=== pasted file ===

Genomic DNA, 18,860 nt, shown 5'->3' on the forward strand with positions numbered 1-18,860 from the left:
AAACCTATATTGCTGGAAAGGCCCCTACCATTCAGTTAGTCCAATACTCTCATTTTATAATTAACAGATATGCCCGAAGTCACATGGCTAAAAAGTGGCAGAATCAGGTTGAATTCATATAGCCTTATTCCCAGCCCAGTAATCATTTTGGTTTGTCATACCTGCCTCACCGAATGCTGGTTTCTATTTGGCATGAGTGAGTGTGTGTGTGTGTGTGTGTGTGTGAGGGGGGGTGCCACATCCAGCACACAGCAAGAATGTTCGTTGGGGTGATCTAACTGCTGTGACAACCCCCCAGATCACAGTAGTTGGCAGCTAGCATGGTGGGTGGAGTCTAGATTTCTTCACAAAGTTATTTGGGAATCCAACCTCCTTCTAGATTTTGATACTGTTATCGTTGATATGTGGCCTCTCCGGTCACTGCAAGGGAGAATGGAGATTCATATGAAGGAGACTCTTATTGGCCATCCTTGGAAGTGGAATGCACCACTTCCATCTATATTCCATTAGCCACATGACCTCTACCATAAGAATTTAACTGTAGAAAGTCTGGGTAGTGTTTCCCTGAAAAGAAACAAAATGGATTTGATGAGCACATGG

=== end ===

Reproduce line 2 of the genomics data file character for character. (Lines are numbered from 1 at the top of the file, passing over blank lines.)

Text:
AAACCTATATTGCTGGAAAGGCCCCTACCATTCAGTTAGTCCAATACTCTCATTTTATAATTAACAGATATGCCCGAAGTCACATGGCTAAAAAGTGGCAGAATCAGGTTGAATTCATATAGCCTTATTCCCAGCCCAGTAATCATTTTGGTTTGTCATACCTGCCTCACCGAATGCTGGTTTCTATTTGGCATGAGTGAGTGTGTGTGTGTGTGTGTGTGTGTGAGGGGGGGTGCCACATCCAGCACACAGCAAGAATGTTCGTTGGGGTGATCTAACTGCTGTGACAACCCCCCAGATCACAGTAGTTGGCAGCTAGCATGGTGGGTGGAGTCTAGATTTCTTCACAAAGTTATTTGGGAATCCAACCTCCTTCTAGATTTTGATACTGTTATCGTTGATATGTGGCCTCTCCGGTCACTGCAAGGGAGAATGGAGATTCATATGAAGGAGACTCTTATTGGCCATCCTTGGAAGTGGAATGCACCACTTCCATCTATATTCCATTAGCCACATGACCTCTACCATAAGAATTTAACTGTAGAAAGTCTGGGTAGTGTTTCCCTGAAAAGAAACAAAATGGATTTGATGAGCACATGG